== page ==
By Eva Stachniak

Bantam. 444 pp. $26

Catherine the Great, the much-mythologized empress of 18th-century Russia, has long been a popular subject for biographers, starring most recently in Robert K. Massie’s magnificently readable “Catherine the Great: Portrait of a Woman” (2011). She has also enjoyed strong representation on film, having been opulently portrayed by Marlene Dietrich and Catherine Zeta-Jones. Yet in historical fiction, there have been curiously few portraits of the long-reigning tsarina, with the exception of a few offerings that include a Romanov trilogy by British author Evelyn Anthony, published in the 1950s.

What luck, then, for the chance to sink into Eva Stachniak’s luxuriant new novel about Catherine’s beginnings. Its timing is particularly good for ambitious readers who have already tackled Massie’s biography. Except for the narrator, nearly all the main characters in “The Winter Palace” are imaginative re-creations of actual members of the Russian court from 1743 to 1764. We’re introduced to Catherine’s fearsome predecessor, Empress Elizabeth, the youngest surviving daughter of Peter the Great. Superstitious and impulsive, Elizabeth is nevertheless a powerful ruler, having inherited much of her father’s aptitude for government and his dedication to expanding Russia’s influence on the world stage. In 1744, she summons a minor German princess named Sophie to the court at St. Petersburg to serve as a bride for her nephew and heir, Grand Duke Peter Fyodorovich, an eccentric and sickly 15-year-old whose marriage will produce, she hopes, another Romanov successor.

“The Winter Palace: A Novel of Catherine the Great” by Eva Stachniak (Bantam Books)

Although she is expected to function as little more than a pedigreed breeder, 14-year-old Princess Sophie turns out to be a quick study, learning Russian and the intricacies of the Orthodox faith as she prepares to convert from her native Lutheranism. Upon her religious conversion, she is renamed Catherine Alexeyevna and officially betrothed, with much fanfare, to the young grand duke. And there her troubles begin.

For Catherine, the Winter Palace in St. Petersburg is a prison of loneliness and anxiety, where everyone from the lowest servant to the highest-ranking adviser acts as Elizabeth’s spy, eager to glean any shred of incriminating information that could lead to advancement. It’s also a place of near-mythic extravagance. When Empress Elizabeth complains of being cold at night, she summons 20 guardsmen to warm her bedroom air with their breath. It’s whispered that her cats wear velvet jackets, and that a great machine rolls through the imperial rooms, spreading the scent of roses. Yet for all its bizarre excess, the atmosphere at court is wearying: “Time, so precious everywhere else, stretched here like strands of hot tar.”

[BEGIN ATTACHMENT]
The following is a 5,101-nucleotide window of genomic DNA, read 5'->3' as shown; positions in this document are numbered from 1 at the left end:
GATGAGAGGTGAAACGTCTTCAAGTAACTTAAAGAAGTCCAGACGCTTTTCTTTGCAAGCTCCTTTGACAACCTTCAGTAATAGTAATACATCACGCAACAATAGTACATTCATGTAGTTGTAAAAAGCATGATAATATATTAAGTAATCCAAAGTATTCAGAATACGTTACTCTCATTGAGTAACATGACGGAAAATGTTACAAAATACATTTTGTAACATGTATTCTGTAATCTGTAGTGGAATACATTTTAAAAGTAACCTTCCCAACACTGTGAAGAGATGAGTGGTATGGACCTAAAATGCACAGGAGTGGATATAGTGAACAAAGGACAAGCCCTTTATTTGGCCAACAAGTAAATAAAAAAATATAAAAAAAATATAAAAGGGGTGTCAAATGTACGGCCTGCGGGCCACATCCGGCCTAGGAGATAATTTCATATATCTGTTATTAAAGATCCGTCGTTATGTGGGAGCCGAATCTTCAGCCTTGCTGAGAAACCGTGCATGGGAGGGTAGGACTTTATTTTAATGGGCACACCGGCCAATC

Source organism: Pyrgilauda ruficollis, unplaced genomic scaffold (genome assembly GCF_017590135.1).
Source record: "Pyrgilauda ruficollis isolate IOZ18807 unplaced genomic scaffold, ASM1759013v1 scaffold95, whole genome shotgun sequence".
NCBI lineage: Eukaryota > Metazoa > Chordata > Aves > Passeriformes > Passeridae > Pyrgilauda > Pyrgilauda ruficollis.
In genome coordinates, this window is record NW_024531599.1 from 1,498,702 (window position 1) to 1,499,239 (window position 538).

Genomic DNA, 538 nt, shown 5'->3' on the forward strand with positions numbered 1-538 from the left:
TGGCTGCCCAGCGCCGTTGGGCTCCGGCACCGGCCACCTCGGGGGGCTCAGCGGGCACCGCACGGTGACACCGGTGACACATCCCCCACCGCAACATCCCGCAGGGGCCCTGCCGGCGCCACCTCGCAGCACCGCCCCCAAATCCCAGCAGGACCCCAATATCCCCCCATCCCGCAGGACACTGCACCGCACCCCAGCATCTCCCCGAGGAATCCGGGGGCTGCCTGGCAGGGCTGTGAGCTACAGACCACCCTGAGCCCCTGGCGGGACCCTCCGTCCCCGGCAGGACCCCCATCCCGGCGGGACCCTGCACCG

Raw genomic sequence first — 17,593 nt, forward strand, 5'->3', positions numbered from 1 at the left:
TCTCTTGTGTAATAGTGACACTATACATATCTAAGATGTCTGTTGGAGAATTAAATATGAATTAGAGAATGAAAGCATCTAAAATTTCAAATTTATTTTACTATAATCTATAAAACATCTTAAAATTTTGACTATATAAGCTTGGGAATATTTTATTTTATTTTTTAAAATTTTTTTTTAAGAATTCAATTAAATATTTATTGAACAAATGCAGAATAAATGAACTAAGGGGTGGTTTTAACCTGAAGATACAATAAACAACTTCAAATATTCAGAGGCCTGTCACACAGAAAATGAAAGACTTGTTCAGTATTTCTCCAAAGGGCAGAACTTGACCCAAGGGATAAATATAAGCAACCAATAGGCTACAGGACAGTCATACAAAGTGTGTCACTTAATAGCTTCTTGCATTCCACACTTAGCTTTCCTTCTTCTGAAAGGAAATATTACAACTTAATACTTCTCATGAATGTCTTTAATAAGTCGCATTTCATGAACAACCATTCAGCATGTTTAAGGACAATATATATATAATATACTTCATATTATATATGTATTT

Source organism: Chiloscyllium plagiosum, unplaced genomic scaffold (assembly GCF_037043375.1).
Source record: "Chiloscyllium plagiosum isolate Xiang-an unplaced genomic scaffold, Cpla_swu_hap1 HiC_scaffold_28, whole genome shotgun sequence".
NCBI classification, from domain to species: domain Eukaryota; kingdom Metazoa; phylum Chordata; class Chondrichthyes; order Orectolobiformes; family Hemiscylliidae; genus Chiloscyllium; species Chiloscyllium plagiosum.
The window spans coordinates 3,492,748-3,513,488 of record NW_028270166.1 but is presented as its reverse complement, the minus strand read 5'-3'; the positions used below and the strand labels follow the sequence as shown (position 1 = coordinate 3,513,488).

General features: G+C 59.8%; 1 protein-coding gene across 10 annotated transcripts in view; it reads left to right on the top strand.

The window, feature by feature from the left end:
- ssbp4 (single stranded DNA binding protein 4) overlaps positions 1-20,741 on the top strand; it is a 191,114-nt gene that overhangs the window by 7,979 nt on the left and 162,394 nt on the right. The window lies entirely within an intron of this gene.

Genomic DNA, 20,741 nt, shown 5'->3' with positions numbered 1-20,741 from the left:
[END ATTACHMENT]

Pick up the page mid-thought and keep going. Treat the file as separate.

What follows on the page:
One of the more influential palace spies is the novel’s narrator, Barbara, a Polish orphan who was adopted by the court as a lady in waiting. A couple of years older than Catherine, she’s instructed in the art of espionage by Elizabeth’s wily chancellor, Count Bestuzhev, and assigned to report on Catherine’s every move.

A good spy, it turns out, makes quite a useful narrator, as Barbara manages to take readers behind every closed door in Elizabeth’s court. We see young Peter’s descent into alcoholism and derangement, his obsession with toy soldiers, his irrational outbursts and his avoidance of any kind of intimacy with his anxious bride. We see Elizabeth become so impatient for an heir that she’s happy to pretend that the three children Catherine eventually manages to produce were sired by Peter.

We don’t see Catherine take the crown until the end of the novel (a sequel is already in the works). Yet by the time she becomes empress, we’ve taken the measure of the steely foresight that will qualify her to serve as Russia’s longest-reigning female monarch, equipped to guide her hidebound empire into the age of enlightenment. At the same time baroque and intimate, worldly and domestic, wildly strange and soulfully familiar, “The Winter Palace” offers a flickering glimpse of history through the gauze of a deft entertainment.